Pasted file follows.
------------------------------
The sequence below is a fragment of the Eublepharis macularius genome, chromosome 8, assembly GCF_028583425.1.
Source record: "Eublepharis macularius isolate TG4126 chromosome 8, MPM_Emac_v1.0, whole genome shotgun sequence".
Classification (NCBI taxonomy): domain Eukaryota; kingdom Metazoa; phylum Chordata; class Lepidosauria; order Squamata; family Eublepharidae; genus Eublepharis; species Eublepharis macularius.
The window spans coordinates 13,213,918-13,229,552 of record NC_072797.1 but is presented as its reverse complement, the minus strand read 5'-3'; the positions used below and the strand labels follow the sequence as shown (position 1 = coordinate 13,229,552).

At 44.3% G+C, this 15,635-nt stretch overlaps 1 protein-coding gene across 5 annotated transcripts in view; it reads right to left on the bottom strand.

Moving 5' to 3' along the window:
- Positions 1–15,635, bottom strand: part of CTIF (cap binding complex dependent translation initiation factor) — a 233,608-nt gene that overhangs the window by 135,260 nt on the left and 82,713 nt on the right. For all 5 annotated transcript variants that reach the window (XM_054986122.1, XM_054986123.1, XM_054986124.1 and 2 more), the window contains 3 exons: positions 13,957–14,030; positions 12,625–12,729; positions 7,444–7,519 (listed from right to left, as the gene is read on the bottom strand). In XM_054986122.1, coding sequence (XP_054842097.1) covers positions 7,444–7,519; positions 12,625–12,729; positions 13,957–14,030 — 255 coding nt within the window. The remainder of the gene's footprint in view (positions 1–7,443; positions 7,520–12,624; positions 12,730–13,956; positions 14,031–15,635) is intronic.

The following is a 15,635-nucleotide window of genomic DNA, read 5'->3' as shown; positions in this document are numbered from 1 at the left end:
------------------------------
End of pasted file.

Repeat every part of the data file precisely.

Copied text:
The sequence below is a fragment of the Eublepharis macularius genome, chromosome 8, assembly GCF_028583425.1.
Source record: "Eublepharis macularius isolate TG4126 chromosome 8, MPM_Emac_v1.0, whole genome shotgun sequence".
Classification (NCBI taxonomy): domain Eukaryota; kingdom Metazoa; phylum Chordata; class Lepidosauria; order Squamata; family Eublepharidae; genus Eublepharis; species Eublepharis macularius.
The window spans coordinates 13,213,918-13,229,552 of record NC_072797.1 but is presented as its reverse complement, the minus strand read 5'-3'; the positions used below and the strand labels follow the sequence as shown (position 1 = coordinate 13,229,552).

At 44.3% G+C, this 15,635-nt stretch overlaps 1 protein-coding gene across 5 annotated transcripts in view; it reads right to left on the bottom strand.

Moving 5' to 3' along the window:
- Positions 1–15,635, bottom strand: part of CTIF (cap binding complex dependent translation initiation factor) — a 233,608-nt gene that overhangs the window by 135,260 nt on the left and 82,713 nt on the right. For all 5 annotated transcript variants that reach the window (XM_054986122.1, XM_054986123.1, XM_054986124.1 and 2 more), the window contains 3 exons: positions 13,957–14,030; positions 12,625–12,729; positions 7,444–7,519 (listed from right to left, as the gene is read on the bottom strand). In XM_054986122.1, coding sequence (XP_054842097.1) covers positions 7,444–7,519; positions 12,625–12,729; positions 13,957–14,030 — 255 coding nt within the window. The remainder of the gene's footprint in view (positions 1–7,443; positions 7,520–12,624; positions 12,730–13,956; positions 14,031–15,635) is intronic.

The following is a 15,635-nucleotide window of genomic DNA, read 5'->3' as shown; positions in this document are numbered from 1 at the left end: